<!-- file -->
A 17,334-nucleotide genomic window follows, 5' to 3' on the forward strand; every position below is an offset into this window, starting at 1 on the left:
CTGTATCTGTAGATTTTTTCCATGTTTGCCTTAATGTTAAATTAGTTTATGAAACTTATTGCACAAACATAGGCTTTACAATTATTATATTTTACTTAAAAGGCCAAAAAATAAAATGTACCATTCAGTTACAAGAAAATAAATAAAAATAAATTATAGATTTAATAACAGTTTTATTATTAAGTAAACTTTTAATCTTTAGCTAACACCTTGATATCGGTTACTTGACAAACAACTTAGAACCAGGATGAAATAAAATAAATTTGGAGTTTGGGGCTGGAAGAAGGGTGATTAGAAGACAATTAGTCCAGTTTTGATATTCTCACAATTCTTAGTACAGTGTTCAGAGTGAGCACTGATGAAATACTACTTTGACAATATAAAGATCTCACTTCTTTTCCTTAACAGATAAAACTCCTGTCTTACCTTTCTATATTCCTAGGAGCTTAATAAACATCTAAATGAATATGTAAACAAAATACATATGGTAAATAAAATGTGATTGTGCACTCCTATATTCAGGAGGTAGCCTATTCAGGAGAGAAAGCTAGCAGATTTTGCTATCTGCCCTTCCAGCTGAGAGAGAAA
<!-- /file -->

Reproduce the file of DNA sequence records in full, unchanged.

A 17,334-nucleotide genomic window follows, 5' to 3' on the forward strand; every position below is an offset into this window, starting at 1 on the left:
CTGTATCTGTAGATTTTTTCCATGTTTGCCTTAATGTTAAATTAGTTTATGAAACTTATTGCACAAACATAGGCTTTACAATTATTATATTTTACTTAAAAGGCCAAAAAATAAAATGTACCATTCAGTTACAAGAAAATAAATAAAAATAAATTATAGATTTAATAACAGTTTTATTATTAAGTAAACTTTTAATCTTTAGCTAACACCTTGATATCGGTTACTTGACAAACAACTTAGAACCAGGATGAAATAAAATAAATTTGGAGTTTGGGGCTGGAAGAAGGGTGATTAGAAGACAATTAGTCCAGTTTTGATATTCTCACAATTCTTAGTACAGTGTTCAGAGTGAGCACTGATGAAATACTACTTTGACAATATAAAGATCTCACTTCTTTTCCTTAACAGATAAAACTCCTGTCTTACCTTTCTATATTCCTAGGAGCTTAATAAACATCTAAATGAATATGTAAACAAAATACATATGGTAAATAAAATGTGATTGTGCACTCCTATATTCAGGAGGTAGCCTATTCAGGAGAGAAAGCTAGCAGATTTTGCTATCTGCCCTTCCAGCTGAGAGAGAAA